(See also

StackExchange.) The proof is by strong induction. Let B be a nonempty subset of $\displaystyle \mathbb{Z}^+$ and suppose B does not have the least element. Let $\displaystyle J=\mathbb{Z}^+\setminus B$. We will show that $\displaystyle J=\mathbb{Z}^+$. Indeed, $\displaystyle 1\in J$ because otherwise 1 would be the least element of B. Next, assume 1, ..., n ∈ J. If n+1 ∈ B, then n+1 is the least element of B (since 1, ..., n ∉ B), so n+1 ∈ J. Thus, $\displaystyle J=\mathbb{Z}^+$ and B is empty, a contradiction.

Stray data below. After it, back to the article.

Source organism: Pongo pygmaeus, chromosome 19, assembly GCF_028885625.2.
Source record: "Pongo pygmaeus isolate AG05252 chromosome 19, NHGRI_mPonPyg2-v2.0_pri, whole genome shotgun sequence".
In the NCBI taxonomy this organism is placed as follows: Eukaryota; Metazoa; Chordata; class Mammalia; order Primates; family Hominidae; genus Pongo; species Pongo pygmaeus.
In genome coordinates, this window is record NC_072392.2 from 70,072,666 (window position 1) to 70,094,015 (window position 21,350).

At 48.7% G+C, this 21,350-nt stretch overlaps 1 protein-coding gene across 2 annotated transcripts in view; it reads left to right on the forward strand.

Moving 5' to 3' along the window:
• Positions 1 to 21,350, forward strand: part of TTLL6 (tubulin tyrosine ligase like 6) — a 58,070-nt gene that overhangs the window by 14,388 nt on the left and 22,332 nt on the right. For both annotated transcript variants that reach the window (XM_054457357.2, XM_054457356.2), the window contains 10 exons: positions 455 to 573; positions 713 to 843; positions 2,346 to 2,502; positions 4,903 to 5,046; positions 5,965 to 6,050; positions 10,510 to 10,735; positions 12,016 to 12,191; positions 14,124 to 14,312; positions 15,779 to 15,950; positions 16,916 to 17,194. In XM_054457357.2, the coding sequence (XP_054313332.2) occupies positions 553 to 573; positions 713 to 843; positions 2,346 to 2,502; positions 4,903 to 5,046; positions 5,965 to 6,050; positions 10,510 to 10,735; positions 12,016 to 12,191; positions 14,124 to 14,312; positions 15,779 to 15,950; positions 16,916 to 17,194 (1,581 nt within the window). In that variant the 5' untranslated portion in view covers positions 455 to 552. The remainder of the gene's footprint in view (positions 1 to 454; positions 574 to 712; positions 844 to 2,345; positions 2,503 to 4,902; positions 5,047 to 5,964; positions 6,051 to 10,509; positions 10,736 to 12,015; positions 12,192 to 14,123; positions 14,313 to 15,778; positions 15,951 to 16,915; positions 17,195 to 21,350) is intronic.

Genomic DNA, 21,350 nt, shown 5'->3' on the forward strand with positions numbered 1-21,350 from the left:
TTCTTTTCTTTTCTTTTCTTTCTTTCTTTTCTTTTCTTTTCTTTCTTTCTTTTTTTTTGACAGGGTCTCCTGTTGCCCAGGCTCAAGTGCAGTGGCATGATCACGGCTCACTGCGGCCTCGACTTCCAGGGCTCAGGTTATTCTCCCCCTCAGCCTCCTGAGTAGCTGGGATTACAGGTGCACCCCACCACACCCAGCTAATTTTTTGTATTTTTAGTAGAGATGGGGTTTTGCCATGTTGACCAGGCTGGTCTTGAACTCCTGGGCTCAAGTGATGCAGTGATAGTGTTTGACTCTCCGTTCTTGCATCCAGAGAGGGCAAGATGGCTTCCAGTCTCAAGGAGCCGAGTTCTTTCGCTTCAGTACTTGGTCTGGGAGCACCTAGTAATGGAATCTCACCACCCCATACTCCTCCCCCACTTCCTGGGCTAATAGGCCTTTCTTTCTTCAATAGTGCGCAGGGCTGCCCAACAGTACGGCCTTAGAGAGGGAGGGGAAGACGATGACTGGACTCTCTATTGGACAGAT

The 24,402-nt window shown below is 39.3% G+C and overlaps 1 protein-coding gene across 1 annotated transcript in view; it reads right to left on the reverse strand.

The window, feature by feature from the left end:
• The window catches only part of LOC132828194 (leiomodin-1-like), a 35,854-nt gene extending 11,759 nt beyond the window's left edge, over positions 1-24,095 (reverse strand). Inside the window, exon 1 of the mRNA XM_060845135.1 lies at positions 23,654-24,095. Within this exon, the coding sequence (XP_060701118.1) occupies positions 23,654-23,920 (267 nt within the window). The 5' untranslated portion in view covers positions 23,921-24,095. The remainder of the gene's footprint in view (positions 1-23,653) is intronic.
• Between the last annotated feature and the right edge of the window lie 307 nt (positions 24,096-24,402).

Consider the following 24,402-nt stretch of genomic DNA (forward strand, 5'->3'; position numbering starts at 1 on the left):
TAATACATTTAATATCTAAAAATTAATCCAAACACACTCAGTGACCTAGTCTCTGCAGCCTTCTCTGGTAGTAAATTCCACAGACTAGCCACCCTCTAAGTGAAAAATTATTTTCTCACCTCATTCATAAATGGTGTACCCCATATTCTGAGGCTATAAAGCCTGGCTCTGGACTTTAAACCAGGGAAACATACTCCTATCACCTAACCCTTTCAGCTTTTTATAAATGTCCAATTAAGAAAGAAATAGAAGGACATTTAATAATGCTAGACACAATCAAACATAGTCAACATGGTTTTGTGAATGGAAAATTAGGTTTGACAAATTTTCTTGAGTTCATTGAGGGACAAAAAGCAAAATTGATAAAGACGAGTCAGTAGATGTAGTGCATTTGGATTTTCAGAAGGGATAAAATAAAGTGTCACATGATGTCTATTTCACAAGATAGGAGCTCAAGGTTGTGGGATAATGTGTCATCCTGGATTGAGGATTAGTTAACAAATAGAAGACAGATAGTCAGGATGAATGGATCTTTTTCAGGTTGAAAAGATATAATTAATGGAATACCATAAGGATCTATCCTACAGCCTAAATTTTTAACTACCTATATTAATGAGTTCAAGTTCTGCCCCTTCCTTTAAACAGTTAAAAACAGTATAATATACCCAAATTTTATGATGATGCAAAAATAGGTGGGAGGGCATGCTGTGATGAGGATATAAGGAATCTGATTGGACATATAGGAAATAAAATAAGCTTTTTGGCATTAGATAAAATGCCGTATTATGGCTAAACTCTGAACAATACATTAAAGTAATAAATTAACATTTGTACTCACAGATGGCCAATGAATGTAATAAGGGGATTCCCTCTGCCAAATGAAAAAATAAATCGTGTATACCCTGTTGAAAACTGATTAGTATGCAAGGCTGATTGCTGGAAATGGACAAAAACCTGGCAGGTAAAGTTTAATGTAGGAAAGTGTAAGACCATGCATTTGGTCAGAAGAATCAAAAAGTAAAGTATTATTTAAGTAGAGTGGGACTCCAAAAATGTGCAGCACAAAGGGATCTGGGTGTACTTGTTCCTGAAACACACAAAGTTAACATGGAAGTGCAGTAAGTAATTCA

One can notice that the proof is by contradiction and we consider the complement of B. It can be shown that the contrapositive of strong induction for a predicate P is the well-ordering principle for the the set $\displaystyle \{n\in\mathbb{Z}^+\mid\neg P(n)\}$ (see

this post). Thus, strong induction and well-ordering principle are equivalent. Strong induction, in turn, can be proved from regular induction.